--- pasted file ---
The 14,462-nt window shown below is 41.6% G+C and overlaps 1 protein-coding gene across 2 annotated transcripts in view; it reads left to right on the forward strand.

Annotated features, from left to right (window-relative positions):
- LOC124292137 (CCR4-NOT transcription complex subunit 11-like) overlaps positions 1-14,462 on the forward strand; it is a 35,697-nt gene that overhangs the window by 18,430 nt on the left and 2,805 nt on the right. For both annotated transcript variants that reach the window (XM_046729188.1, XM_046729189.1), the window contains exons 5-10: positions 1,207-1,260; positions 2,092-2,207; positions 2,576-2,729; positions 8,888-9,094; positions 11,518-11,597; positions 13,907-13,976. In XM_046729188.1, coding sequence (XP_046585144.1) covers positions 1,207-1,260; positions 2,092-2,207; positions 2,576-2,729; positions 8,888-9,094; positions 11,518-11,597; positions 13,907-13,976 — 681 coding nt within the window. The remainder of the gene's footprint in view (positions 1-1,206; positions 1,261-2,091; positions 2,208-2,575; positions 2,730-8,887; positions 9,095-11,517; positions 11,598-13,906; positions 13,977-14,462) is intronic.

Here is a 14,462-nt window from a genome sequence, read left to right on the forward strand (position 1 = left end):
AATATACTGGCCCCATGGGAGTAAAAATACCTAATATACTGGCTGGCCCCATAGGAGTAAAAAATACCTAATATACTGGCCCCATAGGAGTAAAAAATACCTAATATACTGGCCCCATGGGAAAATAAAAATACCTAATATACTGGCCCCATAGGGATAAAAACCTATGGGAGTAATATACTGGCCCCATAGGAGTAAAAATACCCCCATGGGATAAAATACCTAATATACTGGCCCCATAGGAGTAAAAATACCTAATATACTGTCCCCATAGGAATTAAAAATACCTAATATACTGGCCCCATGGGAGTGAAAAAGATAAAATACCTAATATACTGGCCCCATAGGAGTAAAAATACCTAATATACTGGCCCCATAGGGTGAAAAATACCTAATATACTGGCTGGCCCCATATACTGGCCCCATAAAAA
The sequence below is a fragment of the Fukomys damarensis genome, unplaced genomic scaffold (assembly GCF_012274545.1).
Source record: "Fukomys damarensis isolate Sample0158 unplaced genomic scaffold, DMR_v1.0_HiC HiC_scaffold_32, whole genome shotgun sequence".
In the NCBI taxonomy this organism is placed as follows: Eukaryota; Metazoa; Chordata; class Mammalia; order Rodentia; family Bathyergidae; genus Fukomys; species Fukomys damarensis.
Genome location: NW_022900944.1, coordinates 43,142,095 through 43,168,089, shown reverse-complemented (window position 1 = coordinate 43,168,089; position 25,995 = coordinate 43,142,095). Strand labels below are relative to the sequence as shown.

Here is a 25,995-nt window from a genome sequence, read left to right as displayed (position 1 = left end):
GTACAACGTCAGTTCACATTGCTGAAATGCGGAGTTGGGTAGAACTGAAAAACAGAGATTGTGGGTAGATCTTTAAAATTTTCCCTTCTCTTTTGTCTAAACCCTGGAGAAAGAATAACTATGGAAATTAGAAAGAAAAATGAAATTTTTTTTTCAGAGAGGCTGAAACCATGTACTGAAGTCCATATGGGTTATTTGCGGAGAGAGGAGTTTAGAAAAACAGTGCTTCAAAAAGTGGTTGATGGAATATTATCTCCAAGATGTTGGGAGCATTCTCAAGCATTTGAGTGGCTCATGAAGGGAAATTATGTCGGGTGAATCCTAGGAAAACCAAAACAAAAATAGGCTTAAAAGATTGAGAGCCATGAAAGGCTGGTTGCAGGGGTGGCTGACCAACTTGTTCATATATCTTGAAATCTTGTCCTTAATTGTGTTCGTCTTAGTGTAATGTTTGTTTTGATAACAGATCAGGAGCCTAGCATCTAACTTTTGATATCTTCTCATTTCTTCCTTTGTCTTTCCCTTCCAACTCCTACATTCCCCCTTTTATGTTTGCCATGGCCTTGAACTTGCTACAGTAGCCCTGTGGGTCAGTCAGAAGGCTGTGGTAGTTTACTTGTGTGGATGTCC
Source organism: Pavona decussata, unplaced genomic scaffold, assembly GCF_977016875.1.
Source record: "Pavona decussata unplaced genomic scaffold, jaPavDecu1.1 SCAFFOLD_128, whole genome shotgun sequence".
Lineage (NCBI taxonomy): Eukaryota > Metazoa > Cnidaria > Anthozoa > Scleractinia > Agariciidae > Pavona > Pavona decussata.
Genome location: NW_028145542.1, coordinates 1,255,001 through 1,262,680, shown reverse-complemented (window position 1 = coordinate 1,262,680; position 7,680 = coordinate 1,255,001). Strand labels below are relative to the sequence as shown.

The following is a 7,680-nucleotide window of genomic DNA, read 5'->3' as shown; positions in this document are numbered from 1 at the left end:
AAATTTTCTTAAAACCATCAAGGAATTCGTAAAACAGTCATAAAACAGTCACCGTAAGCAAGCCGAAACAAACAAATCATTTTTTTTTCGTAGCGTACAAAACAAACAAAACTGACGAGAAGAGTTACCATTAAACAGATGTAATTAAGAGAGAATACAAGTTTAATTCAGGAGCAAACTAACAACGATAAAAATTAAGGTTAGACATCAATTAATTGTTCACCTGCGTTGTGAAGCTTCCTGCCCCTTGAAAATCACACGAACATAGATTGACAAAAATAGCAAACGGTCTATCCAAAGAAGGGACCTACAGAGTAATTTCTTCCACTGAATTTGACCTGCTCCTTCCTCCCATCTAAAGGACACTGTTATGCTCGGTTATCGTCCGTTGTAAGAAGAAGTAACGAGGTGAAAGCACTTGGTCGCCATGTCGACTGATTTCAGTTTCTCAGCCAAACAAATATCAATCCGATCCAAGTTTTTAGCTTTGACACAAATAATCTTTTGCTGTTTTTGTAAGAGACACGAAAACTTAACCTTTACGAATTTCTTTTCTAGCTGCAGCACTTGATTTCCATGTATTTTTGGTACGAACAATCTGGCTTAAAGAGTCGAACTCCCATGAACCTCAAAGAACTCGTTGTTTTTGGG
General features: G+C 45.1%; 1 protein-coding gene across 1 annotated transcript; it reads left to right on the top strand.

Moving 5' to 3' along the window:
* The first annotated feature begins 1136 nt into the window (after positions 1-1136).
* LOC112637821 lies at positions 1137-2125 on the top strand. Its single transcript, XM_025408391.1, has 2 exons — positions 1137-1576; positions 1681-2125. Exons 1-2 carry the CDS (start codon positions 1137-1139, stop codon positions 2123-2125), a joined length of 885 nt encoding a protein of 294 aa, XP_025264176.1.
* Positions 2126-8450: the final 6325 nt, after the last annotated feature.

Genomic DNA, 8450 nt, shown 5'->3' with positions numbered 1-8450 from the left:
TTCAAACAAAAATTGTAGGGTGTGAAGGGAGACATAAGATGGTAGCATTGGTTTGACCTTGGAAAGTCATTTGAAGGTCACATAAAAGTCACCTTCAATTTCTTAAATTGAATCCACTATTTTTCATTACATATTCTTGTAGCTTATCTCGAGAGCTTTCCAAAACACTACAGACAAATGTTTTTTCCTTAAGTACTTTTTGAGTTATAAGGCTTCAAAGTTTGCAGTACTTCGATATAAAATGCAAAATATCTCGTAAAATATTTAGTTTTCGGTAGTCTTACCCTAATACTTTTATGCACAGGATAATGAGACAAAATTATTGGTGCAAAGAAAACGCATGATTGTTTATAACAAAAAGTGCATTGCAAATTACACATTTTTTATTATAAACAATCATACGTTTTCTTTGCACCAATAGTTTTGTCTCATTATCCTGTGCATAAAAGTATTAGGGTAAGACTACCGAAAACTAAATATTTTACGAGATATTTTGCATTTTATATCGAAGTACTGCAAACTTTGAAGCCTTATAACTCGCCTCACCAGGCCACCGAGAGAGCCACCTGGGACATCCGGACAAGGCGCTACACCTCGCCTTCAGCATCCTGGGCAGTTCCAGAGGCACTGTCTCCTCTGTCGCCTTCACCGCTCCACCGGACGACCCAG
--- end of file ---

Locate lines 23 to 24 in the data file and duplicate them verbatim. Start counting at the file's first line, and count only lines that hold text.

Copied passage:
Genomic DNA, 8450 nt, shown 5'->3' with positions numbered 1-8450 from the left:
TTCAAACAAAAATTGTAGGGTGTGAAGGGAGACATAAGATGGTAGCATTGGTTTGACCTTGGAAAGTCATTTGAAGGTCACATAAAAGTCACCTTCAATTTCTTAAATTGAATCCACTATTTTTCATTACATATTCTTGTAGCTTATCTCGAGAGCTTTCCAAAACACTACAGACAAATGTTTTTTCCTTAAGTACTTTTTGAGTTATAAGGCTTCAAAGTTTGCAGTACTTCGATATAAAATGCAAAATATCTCGTAAAATATTTAGTTTTCGGTAGTCTTACCCTAATACTTTTATGCACAGGATAATGAGACAAAATTATTGGTGCAAAGAAAACGCATGATTGTTTATAACAAAAAGTGCATTGCAAATTACACATTTTTTATTATAAACAATCATACGTTTTCTTTGCACCAATAGTTTTGTCTCATTATCCTGTGCATAAAAGTATTAGGGTAAGACTACCGAAAACTAAATATTTTACGAGATATTTTGCATTTTATATCGAAGTACTGCAAACTTTGAAGCCTTATAACTCGCCTCACCAGGCCACCGAGAGAGCCACCTGGGACATCCGGACAAGGCGCTACACCTCGCCTTCAGCATCCTGGGCAGTTCCAGAGGCACTGTCTCCTCTGTCGCCTTCACCGCTCCACCGGACGACCCAG